By the time a halt is called it's after six and everyone is soggy and depressed. It takes a good dinner to restore humours, and during it we all agree that Peter Graham Scott looks insufficiently seadoggy. Peter Gilmore says Peter had better grow a beard, and that he will personally give him a pound for every day he doesn't shave.

MONDAY. Breakfast at the beginning of the forenoon watch. Peter Graham Scott has won his first pound by not shaving. The Charlotte Rhodes is putting to sea again. The sun is shining, the water is brightest blue and as she slowly threads down the estuary she looks splendid. Holiday couples breakfasting in the guest-houses peer out at her.

At Bayards Cove, on the waterfront, they are busily pushing the houses back into the 19th-century. Peter Graham Scott is harassed. “They've knocked the skull off the skeleton,” he says. “Would you believe it? We've got to find another.” After a quarter of an hour someone from props arrives with a skull acquired from the local doctor. So at midday I am lying on the deck of the lunch boat MV Wildarra, sun-bathing. With me on board is one skull and steak-and-kidney pie or veal cutlets for 40. Away in the distance the three masts of the Charlotte Rhodes are beginning to slip below the horizon. That means she's three miles out.




Captain Mackreth's son Pat,
who's in public relations, plays
a seaman. "We're very pleased
that our ship is being used."

I had come out for a chat with Peter Gilmore, but he's finished work for the day, so we return together on the Wildarra, eating lunch on deck. “Fancy some champers?” he asks. It's almost six bells in the afternoon watch, but why not? We take a bottle from the boot of his car and go to a park overlooking the river.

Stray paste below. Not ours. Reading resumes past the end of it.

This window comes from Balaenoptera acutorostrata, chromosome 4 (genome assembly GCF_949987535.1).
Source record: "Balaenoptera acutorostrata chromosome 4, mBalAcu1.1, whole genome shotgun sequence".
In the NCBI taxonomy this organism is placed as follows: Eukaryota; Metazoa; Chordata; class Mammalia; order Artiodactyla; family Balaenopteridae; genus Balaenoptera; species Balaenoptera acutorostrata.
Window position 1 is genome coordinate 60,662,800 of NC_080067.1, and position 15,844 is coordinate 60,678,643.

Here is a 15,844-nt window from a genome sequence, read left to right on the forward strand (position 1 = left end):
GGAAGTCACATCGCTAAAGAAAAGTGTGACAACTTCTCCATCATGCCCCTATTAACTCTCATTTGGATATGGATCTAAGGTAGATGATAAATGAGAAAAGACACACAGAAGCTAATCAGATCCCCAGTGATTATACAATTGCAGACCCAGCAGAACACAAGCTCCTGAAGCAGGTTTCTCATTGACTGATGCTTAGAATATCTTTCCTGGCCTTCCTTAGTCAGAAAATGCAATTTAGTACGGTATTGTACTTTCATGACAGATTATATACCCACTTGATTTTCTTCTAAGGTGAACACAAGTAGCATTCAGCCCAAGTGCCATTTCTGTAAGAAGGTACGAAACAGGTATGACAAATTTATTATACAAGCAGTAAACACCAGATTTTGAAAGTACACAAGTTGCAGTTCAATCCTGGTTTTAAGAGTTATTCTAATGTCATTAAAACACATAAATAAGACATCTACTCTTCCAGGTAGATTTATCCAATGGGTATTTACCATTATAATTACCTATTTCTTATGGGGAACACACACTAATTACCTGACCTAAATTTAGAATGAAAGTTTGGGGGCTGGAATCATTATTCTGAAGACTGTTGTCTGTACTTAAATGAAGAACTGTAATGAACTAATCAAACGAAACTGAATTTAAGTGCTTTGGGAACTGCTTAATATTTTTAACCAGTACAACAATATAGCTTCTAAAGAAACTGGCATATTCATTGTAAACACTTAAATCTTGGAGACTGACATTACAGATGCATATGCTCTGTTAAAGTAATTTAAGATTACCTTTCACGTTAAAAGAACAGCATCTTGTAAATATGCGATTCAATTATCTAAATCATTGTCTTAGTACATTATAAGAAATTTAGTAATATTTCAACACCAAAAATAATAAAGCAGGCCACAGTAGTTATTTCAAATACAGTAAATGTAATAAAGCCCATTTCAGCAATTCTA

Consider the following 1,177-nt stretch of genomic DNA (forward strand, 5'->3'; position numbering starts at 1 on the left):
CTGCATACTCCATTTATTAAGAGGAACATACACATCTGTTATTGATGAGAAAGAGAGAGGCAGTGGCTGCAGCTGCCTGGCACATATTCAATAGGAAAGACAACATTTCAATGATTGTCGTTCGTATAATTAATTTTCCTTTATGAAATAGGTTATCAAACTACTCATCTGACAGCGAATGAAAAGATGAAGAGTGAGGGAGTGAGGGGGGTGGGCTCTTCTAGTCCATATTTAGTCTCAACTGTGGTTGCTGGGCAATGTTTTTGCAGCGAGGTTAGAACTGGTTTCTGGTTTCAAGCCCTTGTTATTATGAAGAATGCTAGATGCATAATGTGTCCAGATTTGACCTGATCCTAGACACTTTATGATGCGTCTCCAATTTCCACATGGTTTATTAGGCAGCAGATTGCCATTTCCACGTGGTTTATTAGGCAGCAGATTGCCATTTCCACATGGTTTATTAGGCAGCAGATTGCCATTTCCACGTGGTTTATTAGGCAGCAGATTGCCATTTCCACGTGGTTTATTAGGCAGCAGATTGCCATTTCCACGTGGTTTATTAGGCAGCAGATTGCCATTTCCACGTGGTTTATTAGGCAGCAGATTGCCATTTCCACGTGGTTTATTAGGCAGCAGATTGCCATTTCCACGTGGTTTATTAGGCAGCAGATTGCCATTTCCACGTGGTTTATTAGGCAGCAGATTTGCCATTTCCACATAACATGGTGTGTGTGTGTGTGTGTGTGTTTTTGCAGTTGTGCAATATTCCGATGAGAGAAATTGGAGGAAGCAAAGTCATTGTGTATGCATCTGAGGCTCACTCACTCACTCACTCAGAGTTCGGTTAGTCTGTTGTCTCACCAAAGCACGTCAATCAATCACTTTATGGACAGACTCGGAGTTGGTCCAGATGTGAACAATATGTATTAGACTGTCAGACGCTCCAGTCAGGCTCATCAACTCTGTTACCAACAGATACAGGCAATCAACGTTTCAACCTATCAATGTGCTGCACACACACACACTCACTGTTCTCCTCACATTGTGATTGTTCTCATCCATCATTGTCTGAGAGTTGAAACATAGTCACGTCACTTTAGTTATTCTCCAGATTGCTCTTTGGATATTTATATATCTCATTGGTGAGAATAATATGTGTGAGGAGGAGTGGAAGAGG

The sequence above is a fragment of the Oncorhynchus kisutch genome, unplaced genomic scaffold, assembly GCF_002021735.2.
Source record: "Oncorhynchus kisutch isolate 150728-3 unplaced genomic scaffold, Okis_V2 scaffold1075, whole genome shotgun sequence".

An old man with a check hat and a fat labrador stops and says: “Brought the good weather with you again.”

Peter smiles and nods and the old man says: “Enjoyed the last series. Everyone in Dartmouth liked it.” Peter smiles again and thanks him.

Later in the evening there are some new arrivals: Philip Bond, who plays Albert Frazer, the trendy, progressive, designer who believes in Steam as the successor to Sail; Jessica Benton, who plays James Onedin's beautiful young sister; a steam pinnace owned by John Player the cigarette company; and two stuntmen.

The first stuntman, Roy Scammell, comes across to script editor Barry Thomas to ask what stunts he has lined up for the new series. Barry embarks on a catalogue of falls, fights and escapes. At each one Roy grins and says with relish: “Very interesting.”

TUESDAY. The expected gale has arrived. The wind whips off the water and cuts through the heaviest sweater. Down at Bayards Cove, Peter Graham Scott is directing a crowd scene with enviable panache. “Action everyone!” he bawls through the megaphone. “ Action donkeys! Come on donkeys!” - at the same time gesticulating at two dozy donkeys and their mistresses.

Local residents Mrs Peggy Crowther (left) and Miss Judy Luthwaite,
with donkey Lucy, "I enjoy being in
The Onedin Line - and so do my
donkeys," says Mrs Crowther. "I use Lucy for shopping."

After the donkey scene the cast, James and Albert Frazer in elegant suiting, Anne and Elizabeth in crinolines, pile into the pinnace which has been working up steam for the past two hours. It looks most unsafe and is freezing cold. Twice it seems they are about to be mown down by the ferry. Eventually the two girls are able to adjourn to a hotel for a warming coffee-brandy.

“I'm frozen,” says Jessica, “and I was incredibly hungry and this wretched whalebone was cutting into me all the time. What about you?”

“Oh, I don't know.”  Miss Stallybrass kicks up her skirts to reveal blue corduroy trousers. “That's not all,” she says. “I've got petticoats and long johns and a thermal vest.” Miss Benton looks mildly jealous.

The sleet grows heavier after lunch. Upstairs in the Dartmouth Arms a director asks if anyone can play bridge. No one can. “Wretched cast≠ing,” he mutters. “They should always cast bridge players.”

16-22 September 1972